Would it possibly be helpful to know the actual buildings that have portrayed Wayne Manor, and the dimensions thereof? I was pretty impressed at what Wikipedia could tell me.

In terms of "official" in-universe answers as to the size of the building, I would say Etrigan is right that it changes according to who is writing the story and what the narrative requires—neither the 1989 Batman nor the Nolanverse Batman is wrong or right about the size; it's merely a different storyteller's take on it, which is considered permissible. There are some things about Batman that are canonically established, so that any deviation from the norm could be considered out of character or incorrect: no guns, no killing, dead parents, bat costume, that kind of thing. The rest is flexible and has been considerably flexed, given how many writers have created Batman stories.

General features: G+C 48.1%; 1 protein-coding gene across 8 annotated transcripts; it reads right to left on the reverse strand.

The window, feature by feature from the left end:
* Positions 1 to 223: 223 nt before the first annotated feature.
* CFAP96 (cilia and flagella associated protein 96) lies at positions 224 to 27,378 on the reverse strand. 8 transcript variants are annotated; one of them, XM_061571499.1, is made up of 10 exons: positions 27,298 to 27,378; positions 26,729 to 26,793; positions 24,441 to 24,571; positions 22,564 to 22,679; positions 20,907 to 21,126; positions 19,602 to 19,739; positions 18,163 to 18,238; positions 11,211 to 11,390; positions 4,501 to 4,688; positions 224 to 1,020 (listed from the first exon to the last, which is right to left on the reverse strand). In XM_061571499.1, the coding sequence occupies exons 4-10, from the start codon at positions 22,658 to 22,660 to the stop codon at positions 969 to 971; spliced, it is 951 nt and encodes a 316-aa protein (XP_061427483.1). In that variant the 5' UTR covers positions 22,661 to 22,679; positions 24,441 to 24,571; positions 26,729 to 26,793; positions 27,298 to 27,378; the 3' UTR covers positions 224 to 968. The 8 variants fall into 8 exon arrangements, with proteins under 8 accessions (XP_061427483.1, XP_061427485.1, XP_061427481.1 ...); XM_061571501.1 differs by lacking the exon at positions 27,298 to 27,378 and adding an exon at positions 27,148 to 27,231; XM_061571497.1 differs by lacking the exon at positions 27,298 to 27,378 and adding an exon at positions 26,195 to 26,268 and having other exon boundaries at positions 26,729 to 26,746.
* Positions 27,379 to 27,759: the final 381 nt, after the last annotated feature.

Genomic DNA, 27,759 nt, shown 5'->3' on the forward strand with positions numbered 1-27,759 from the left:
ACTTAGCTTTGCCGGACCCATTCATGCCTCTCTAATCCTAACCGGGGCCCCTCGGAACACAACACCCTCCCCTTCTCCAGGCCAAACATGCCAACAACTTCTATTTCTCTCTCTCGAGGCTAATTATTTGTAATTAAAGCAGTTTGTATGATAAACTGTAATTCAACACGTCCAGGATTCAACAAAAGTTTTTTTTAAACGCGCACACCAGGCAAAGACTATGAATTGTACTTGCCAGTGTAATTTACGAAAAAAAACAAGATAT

posted by honey wheat at 7:53 PM on April 27, 2014

The exterior shots of Wayne Manor in The Dark Knight Rises are actually of Wollaton Hall. The listed capacity of the Great Hall in Wollaton Hall is 150 standing, 100 seated.

posted by His thoughts were red thoughts at 7:56 PM on April 27, 2014 [1 favorite]

You can look up the buildings used for Wayne Manor in the films and investigate their party capacities, although any of those building in their original configurations would have had large, intact ballrooms (unlike the current Wollaton Hall.)
posted by DarlingBri at 7:57 PM on April 27, 2014

My guess would be 400, more in summer for a lawn party.
posted by vrakatar at 8:01 PM on April 27, 2014

Regrettably, this question is impossible to answer, because there is no single, canonical history of Batman, and therefore no single, canonical Wayne Manor. The best we can do is look at the real buildings that have portrayed Wayne Manor and extrapolate from there. Here's a blog post with links to some of them, as well as some fictional blueprints.